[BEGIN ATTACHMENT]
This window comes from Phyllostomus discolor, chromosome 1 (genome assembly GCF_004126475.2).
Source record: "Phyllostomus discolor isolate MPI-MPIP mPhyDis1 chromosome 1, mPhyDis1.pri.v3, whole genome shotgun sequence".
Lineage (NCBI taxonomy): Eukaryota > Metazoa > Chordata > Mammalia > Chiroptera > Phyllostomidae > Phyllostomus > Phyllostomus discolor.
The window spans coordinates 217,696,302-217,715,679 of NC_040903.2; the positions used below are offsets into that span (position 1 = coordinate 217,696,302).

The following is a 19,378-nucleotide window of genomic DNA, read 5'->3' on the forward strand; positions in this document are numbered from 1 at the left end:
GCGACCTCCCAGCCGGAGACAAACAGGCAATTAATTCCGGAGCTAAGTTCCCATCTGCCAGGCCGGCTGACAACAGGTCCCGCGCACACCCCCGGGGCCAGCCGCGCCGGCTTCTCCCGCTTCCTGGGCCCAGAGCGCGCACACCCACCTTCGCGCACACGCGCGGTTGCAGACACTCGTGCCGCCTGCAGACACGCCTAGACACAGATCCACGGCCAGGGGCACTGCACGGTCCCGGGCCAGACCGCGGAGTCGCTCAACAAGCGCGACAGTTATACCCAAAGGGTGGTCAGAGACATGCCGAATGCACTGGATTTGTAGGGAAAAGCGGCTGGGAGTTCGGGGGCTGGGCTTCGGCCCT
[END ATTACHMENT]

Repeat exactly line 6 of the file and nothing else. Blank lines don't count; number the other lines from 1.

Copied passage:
GCGACCTCCCAGCCGGAGACAAACAGGCAATTAATTCCGGAGCTAAGTTCCCATCTGCCAGGCCGGCTGACAACAGGTCCCGCGCACACCCCCGGGGCCAGCCGCGCCGGCTTCTCCCGCTTCCTGGGCCCAGAGCGCGCACACCCACCTTCGCGCACACGCGCGGTTGCAGACACTCGTGCCGCCTGCAGACACGCCTAGACACAGATCCACGGCCAGGGGCACTGCACGGTCCCGGGCCAGACCGCGGAGTCGCTCAACAAGCGCGACAGTTATACCCAAAGGGTGGTCAGAGACATGCCGAATGCACTGGATTTGTAGGGAAAAGCGGCTGGGAGTTCGGGGGCTGGGCTTCGGCCCT